Apoptotic rat thymocytes scatter less light over a narrow angle in the forward direction but the amount of light scattered relative to normal cells is highly dependent on the angle of light collection. We have investigated this effect using UV. On the old Ortho Cytofluorograph, we could obtain go separation between normal and apoptotic cells. On the Becton-Dickinson FACS Vantage and the Coulter Elite, using the standard configuration, little separation was achieved. However, the two types of cell could be resolved if the narrowest angle of collection of FALS was used (Ormerod et al., 1995). Typical data are shown in files APO.038 & .039. Gate out the PI +ve cells and then display blue fluorescence versus forward scatter. Using the FALS mask which selected light of the smallest angle (I estimated that the light was collected over 1.5 to 4) gave good separation (file APO.038) as opposed to the normal FALS mask (angle of collection, 10 to 18) (file APO.039) (Figure 7.6).

Figure 7.6. Thymocytes from an immature rat stained with 1 g/ml Hoechst 33342 for 7 min. 5 g/ml PI was added before analysis. FALS collected over 1.5 - 4. Cells prepared by Xiao-Ming Sun, MRC Toxicology Unit, Leicester and analysed by Mark Cheetham, Coulter Ltd, Luton, UK, on a Coulter Elite with a He-Cd laser producing 15 mW UV. File: APO.038.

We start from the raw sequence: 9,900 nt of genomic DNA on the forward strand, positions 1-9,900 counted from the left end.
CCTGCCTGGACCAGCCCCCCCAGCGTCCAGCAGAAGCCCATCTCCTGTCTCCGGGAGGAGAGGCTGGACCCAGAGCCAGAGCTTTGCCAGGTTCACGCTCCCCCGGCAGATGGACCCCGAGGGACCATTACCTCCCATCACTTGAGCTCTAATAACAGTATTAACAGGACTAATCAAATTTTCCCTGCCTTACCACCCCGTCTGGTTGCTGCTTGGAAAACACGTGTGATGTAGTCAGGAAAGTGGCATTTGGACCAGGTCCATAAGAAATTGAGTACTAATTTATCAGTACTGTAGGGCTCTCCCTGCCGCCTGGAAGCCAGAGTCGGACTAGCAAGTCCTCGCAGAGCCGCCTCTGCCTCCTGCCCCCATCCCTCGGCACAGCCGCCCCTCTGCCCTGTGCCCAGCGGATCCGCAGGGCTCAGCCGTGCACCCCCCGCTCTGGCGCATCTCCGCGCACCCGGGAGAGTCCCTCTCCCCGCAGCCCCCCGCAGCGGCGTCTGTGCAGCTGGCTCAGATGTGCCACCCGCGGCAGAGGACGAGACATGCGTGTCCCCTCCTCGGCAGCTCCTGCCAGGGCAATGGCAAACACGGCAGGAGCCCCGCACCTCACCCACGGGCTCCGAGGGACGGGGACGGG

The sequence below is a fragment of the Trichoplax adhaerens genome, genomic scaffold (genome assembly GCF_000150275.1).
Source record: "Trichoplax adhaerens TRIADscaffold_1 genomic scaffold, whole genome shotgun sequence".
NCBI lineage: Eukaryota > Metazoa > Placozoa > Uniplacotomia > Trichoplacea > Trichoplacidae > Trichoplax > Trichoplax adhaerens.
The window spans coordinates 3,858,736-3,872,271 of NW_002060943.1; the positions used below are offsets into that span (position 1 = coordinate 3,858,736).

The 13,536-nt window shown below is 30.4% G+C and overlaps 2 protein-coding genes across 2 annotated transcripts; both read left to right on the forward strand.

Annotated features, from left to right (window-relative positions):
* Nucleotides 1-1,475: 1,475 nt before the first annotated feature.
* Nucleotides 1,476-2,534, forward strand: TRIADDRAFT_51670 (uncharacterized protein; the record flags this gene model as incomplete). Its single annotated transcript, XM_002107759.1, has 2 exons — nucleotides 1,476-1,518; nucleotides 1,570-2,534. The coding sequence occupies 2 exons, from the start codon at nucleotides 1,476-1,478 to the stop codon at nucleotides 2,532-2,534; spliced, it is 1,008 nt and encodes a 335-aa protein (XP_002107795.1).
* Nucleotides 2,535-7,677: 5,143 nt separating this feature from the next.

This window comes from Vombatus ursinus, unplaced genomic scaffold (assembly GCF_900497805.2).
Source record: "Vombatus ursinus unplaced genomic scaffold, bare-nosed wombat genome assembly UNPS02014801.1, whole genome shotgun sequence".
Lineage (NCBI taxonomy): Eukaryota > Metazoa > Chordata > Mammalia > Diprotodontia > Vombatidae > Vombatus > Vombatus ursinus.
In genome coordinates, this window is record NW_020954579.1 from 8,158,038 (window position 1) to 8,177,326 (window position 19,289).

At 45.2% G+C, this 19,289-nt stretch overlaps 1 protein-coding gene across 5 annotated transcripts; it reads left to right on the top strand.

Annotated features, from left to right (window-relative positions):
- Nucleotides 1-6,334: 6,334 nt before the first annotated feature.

7.4 References

 Cain, K., Inayat-Hussain, S.H., Wolfe, J.T., Cohen, G.M. (1994). DNA fragmentation into 200-250 and/or 30-50 kilobase pair fragments in rat liver nuclei is stimulated by Mg2+ alone and Ca2+/Mg2+ but not by Ca2+ alone. FEBS Lett. 349, 385-91.

Darnzynkiewicz, Z., Li, X. and Gong, J. (1994). Assays of cell viability: discrimination of cells dying by apoptosis. In Flow Cytometry. Darzynkiewicz, Z. Robinson, J.P. and Crissman, H.A. (eds.) Methods in Cell Biology, 41, Academic Press, Inc., San Diego. pp15-38.

 Fraker, P.J., King, L.E., Lill-Elghanian, D. and Telford, W.G. (1995). Quantification of apoptotic events in pure and heterogeneous populations of cells using flow cytometry. In Cell Death. Schwartz, L.M. and Osborne, B.A. (eds.) (1995). Methods in Cell Biology, 46, Academic Press, San Diego. pp 57-76.